IPR includes an estoppel provision, similar to that provided by the inter partes reexamination statute. The estoppel provision prohibits an IPR requester from asserting any ground of invalidity, which the requester raised or reasonably could have raised during the IPR, in a subsequent civil action, or ITC proceeding. The timing of IPR estoppel differs from inter partes reexamination estoppel, but the scope of the invalidity arguments prohibited by both estoppel provisions is likely similar.
Estoppel from an inter partes reexamination takes effect after a claim subject to reexamination has been finally determined as valid and patentable. The Federal Circuit interpreted finally determined to mean after all appeal rights, including appeals to the Federal Circuit, have been exhausted. See Bettcher Indus, Inc. v. Bunzl USA, Inc., 661 F.3d 629, 648 (Fed. Cir. 2011). In contrast, the IPR statute makes clear that IPR estoppel attaches once the Patent Trial and Appeal Board (PTAB) issues a final written decision—in other words, before the Federal Circuit has decided any appeals from the PTAB decision. See 35 U.S.C. § 315(b).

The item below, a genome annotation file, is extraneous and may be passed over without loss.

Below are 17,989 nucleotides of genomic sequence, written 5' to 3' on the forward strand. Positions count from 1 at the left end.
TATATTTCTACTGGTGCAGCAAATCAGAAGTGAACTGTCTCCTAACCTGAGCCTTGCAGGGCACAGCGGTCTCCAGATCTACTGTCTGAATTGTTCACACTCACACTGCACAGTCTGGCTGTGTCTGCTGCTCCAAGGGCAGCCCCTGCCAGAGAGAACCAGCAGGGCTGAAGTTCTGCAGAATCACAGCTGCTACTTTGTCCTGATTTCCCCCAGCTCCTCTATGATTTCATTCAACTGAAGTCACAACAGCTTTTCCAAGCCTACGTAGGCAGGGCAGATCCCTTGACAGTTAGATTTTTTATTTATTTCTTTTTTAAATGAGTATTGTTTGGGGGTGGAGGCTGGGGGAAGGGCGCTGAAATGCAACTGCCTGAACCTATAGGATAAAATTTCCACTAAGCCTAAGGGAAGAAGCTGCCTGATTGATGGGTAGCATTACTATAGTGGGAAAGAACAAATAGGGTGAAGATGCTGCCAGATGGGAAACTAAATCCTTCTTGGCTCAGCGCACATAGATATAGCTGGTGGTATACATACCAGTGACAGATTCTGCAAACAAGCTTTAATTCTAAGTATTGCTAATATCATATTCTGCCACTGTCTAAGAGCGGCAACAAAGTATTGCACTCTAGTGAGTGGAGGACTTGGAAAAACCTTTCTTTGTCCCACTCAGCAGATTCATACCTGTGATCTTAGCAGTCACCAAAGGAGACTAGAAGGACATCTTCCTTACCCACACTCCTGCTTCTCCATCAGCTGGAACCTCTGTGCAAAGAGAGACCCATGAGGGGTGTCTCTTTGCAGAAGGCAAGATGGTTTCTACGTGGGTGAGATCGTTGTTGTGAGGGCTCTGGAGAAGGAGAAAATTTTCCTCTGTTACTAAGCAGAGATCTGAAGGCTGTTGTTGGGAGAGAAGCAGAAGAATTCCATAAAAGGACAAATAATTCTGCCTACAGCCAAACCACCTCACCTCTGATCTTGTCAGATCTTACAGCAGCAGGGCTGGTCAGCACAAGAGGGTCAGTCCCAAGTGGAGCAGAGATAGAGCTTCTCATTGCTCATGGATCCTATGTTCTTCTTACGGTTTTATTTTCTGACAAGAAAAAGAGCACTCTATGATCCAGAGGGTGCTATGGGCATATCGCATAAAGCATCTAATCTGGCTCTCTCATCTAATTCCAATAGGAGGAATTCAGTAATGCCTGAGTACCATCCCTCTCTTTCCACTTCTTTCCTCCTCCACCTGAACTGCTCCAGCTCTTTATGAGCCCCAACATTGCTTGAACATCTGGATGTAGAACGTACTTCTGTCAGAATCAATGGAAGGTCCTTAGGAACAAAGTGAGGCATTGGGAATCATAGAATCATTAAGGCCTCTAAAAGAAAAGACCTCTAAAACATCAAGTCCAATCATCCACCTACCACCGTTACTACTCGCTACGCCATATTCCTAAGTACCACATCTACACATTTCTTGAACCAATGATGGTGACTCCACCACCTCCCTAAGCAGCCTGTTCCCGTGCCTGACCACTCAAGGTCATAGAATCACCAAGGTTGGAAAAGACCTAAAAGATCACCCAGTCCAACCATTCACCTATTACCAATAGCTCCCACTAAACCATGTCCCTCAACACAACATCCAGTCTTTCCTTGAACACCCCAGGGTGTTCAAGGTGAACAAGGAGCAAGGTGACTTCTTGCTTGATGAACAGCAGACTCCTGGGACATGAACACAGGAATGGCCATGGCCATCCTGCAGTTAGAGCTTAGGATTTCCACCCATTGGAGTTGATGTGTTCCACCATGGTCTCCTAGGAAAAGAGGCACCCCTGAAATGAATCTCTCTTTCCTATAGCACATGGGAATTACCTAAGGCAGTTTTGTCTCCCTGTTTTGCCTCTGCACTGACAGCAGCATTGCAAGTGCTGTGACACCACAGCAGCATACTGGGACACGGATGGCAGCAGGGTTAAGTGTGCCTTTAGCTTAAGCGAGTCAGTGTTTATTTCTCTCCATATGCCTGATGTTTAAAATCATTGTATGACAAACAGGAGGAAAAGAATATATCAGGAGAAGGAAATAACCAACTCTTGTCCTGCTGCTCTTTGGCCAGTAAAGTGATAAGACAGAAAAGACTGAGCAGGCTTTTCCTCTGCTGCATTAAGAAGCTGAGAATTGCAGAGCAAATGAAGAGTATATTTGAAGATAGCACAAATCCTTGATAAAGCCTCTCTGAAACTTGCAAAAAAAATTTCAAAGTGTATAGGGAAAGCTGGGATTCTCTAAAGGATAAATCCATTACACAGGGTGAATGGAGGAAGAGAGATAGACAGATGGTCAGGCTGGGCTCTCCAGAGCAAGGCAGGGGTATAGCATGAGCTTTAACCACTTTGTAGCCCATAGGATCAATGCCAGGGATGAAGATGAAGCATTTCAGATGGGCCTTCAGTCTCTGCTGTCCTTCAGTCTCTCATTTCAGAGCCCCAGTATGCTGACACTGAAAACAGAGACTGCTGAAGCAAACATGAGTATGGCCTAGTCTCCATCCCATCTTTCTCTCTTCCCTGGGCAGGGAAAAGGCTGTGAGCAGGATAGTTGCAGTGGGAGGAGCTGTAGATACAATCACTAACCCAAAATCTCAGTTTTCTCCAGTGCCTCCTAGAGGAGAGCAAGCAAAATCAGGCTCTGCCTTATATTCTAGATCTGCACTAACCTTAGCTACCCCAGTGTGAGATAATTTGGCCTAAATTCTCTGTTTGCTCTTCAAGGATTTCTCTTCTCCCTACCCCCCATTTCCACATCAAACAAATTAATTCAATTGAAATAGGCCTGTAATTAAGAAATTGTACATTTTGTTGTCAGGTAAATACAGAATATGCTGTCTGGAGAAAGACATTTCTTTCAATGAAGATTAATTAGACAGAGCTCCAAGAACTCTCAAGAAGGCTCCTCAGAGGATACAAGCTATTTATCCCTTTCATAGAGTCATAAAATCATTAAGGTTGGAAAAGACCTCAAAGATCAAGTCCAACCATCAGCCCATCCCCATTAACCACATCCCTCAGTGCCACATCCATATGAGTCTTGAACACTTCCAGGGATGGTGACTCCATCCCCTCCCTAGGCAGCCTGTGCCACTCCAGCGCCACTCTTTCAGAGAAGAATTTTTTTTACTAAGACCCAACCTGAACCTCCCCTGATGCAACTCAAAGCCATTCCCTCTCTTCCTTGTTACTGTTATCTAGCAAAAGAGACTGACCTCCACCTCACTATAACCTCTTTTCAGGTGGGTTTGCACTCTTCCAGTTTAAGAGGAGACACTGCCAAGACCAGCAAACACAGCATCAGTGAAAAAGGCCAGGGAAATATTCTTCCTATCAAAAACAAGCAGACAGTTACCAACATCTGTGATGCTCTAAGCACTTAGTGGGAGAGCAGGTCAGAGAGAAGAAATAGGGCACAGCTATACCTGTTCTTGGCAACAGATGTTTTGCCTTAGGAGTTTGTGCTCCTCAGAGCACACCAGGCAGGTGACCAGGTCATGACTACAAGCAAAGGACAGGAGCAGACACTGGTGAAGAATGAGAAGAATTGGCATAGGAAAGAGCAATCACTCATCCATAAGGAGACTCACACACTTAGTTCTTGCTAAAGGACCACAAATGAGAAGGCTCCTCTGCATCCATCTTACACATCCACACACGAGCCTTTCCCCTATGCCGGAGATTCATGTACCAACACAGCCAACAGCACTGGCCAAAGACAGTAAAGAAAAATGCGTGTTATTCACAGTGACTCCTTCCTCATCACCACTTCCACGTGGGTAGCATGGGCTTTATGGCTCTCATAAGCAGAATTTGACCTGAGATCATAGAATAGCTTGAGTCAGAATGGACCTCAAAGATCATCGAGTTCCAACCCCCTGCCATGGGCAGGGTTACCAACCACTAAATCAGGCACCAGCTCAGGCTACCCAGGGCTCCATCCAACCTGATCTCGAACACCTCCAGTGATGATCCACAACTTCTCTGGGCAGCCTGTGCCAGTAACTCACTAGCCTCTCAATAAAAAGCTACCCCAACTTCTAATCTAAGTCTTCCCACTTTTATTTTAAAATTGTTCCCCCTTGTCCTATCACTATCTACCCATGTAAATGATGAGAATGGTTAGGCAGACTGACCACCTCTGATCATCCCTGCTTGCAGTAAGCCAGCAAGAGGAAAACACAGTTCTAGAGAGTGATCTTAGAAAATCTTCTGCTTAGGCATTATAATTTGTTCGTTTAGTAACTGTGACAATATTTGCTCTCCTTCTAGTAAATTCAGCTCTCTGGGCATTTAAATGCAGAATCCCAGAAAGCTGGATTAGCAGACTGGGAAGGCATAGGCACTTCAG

Estoppel applies to any invalidity argument that a requester raised or could have raised during an inter partesreexamination (35 U.S.C. § 315(c) (Pre-AIA)) and to any argument that a petition raised or “reasonably” could have raised in an IPR proceeding. 35 U.S.C. § 315(e). The reexamination statute also explicitly states that estoppel does not attach to invalidity arguments based on “newly discovered” prior art unavailable to the requester or the USPTO at the time of the reexamination. 35 U.S.C. § 315(c) (Pre-AIA). The IPR statute does not include such language. But given that IPR estoppel applies to arguments that the petitioner “reasonably” could have raised, the USPTO and courts may interpret the IPR statute, like inter partesreexamination estoppel, to mean that IPR estoppel does not apply to “newly discovered” prior art unavailable to the requester during an IPR proceeding. Indeed during congressional debate on the Patent Reform Act of 2011, Senator Kyl commented on the modifier “reasonably,” stating that it “softens the could-have-raised estoppel” and “ensures that could-have-raised estoppel extends only to that prior art which a skilled searcher conducting a diligent search reasonably could have been expected to discover” as opposed to requiring “a scorched-earth search around the world.” 157 Cong. Rec. S1375 (daily ed. Mar. 8, 2011) (statement of Sen. Kyl).